Mooi galgje woord: OefenCitoStress

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Waar de British School vorige week alweer haar deuren opende, konden de Nederlandse kinderen tot afgelopen maandag nog rustig bijkomen van wat vaak als de meest gezellige, alsook meest ‘hysterische’ maand ervaren wordt. Dit jaar werd het olijke december echter voor het eerst voorafgegaan door oefen-Cito’s. U leest het goed. Oefen-Cito’s. ‘Nep Cito’s’ zoals ik ze met vele cliëntjes maar enigszins geruststellend ben gaan noemen.

Toen ik een aantal jaar geleden voor het eerst de woorden ‘kleuter Cito’ hoorde, brak mijn klompje al.. Dit nieuwe fenomeen slaat mijns inziens echter alles. De stress die deze nep-Cito’s namelijk met zich meebrengen (voornamelijk aan de kinderen geboden om hen beter te doen presteren op de echte Cito’s) is zo groot, dat, tegen de tijd dat de ‘echte’ januari Cito daadwerkelijk op hun tafeltje ligt, een steeds groter deel van de kinderen precies strak genoeg staat om daar een flink potje van te maken. En of zij nu voor tussentijdse toetsen achten en negens halen, “doet er niet zoveel toe” horen vele ouders tot hun grote frustratie. Cito. Rules. Punt.

‘Gelukkig’ schieten de Cito-trainingen ondertussen aan alle kanten als paddenstoelen uit de grond. Waarom dit big business is, is onder meer omdat de vraagstelling van de Cito dusdanig afwijkt van de manier waarop kinderen gewend zijn vragen te beantwoorden, dat, wat mij betreft, de Cito op basis daarvan alleen al in twijfel getrokken mag worden.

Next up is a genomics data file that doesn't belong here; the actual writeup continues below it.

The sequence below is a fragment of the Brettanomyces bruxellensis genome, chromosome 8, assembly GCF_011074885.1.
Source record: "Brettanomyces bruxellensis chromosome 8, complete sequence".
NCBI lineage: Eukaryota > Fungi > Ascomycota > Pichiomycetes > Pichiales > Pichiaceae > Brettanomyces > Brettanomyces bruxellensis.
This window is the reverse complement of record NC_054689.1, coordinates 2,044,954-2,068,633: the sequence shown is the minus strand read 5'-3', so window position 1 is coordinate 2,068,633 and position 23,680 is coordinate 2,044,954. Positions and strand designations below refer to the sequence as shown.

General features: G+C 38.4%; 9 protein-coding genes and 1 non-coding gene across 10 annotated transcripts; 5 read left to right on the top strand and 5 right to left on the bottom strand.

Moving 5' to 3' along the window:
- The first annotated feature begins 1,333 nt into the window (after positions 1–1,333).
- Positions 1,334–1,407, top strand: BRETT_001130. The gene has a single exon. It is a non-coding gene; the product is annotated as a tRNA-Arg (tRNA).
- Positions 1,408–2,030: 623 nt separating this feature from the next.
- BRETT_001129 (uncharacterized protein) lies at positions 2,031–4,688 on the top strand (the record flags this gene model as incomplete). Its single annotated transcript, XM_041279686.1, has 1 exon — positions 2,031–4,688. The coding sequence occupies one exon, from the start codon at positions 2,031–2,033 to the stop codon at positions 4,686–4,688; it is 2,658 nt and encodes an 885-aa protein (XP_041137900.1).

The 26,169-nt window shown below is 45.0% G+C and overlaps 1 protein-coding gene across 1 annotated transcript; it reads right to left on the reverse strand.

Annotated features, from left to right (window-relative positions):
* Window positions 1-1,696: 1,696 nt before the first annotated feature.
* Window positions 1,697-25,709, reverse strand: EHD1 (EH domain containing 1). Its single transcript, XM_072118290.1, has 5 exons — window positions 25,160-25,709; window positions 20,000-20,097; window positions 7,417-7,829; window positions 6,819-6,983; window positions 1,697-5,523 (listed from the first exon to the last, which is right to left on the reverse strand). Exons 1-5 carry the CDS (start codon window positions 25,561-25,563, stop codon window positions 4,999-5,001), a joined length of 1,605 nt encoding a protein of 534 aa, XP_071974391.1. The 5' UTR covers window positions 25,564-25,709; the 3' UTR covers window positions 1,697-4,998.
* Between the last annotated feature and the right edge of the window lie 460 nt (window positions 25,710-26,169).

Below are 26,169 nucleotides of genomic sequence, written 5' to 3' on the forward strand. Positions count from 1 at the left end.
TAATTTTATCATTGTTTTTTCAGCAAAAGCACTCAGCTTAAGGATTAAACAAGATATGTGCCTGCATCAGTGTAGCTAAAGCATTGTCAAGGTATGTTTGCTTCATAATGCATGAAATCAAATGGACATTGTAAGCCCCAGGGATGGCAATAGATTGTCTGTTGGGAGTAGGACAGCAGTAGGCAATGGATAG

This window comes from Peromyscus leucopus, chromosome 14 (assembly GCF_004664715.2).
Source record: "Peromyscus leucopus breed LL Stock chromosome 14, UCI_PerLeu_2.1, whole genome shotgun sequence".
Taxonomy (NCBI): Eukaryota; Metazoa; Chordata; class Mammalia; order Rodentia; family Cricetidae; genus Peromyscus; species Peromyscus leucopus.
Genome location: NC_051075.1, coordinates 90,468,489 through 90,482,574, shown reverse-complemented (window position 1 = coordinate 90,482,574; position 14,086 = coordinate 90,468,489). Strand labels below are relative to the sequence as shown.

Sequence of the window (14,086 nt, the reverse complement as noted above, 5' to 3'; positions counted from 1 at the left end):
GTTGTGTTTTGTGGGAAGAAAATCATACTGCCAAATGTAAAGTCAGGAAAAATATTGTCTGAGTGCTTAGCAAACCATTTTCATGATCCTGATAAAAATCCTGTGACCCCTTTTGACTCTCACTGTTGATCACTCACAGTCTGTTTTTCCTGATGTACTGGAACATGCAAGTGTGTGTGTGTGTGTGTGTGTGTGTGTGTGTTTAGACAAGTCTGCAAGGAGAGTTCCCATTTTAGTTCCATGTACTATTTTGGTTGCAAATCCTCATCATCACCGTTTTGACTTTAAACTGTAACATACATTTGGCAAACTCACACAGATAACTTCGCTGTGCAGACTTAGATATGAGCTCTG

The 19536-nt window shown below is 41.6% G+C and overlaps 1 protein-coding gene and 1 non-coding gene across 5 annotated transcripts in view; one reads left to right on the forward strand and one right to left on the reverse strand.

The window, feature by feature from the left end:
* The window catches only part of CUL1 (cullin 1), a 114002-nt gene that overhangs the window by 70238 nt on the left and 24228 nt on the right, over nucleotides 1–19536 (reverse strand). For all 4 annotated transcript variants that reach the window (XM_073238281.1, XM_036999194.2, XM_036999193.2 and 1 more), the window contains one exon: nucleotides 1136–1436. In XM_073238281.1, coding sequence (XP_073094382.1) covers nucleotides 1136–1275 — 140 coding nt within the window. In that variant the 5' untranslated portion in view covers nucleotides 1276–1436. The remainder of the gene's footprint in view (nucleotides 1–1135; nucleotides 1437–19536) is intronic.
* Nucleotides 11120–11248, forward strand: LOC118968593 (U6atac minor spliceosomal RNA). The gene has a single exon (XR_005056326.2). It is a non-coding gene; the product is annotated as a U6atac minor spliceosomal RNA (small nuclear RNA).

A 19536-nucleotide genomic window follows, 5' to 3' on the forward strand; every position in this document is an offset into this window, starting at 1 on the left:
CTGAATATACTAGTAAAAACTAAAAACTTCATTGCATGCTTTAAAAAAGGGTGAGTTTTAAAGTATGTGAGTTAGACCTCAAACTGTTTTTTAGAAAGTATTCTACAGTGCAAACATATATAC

Het is en blijft vrij simpel. Over het algemeen geldt: Hoe beter je je voelt, hoe beter je presteert. Is de koffie op je werk goed te drinken, doet de printer het en krijg je zo nu en dan waardering, ook (en juist) wanneer je deze niet verwacht, heeft dit vaak een positief effect op je output. Nog nooit had ik het echter zo druk met de coaching van toekomstig Nederland; kinderen die ik een jaar of vijf geleden vrijwel zeker niet had hoeven zien.

Bij deze een oproep aan alle mama’s, papa’s, ooms, tantes, opa’s, oma’s, broers, zussen en, last but not least, aan onderwijs biedend Nederland: jut deze kinderen de komende weken alsjeblieft niet nog verder op. Wees zo relaxt mogelijk, maak het niet groter dan het is en straal uit dat je vertrouwen hebt in je koter.

Bij voorbaat, ook namens hen, veel dank!

Carolina

“How to raise successful kids – without overparenting”

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“By loading kids with high expectations and micromanaging their lives at every turn, parents aren’t actually helping. At least, that’s how Julie Lythcott-Haims sees it. With passion and wry humor, the former Dean of Freshmen at Stanford makes the case…”

http://www.ted.com/talks/julie_lythcott_haims_how_to_raise_successful_kids_without_over_parenting

TEDxYouth@ISH

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Workshop leader: Carolina Sleijffers MSc, founder of Time To Talk

“Mission Possible ??
As young children, most of you thought anything and everything was possible until a more ‘serious’ life began. There was still room for curiosity, creativity and day-dreaming, but soon enough homework and grades (and nagging parents 😉 were on the menu as well. On top of that, you’re growing up in a society that mostly teaches you to feel comfortable with the familiar way of doing things, leading to most people not daring to Think Big.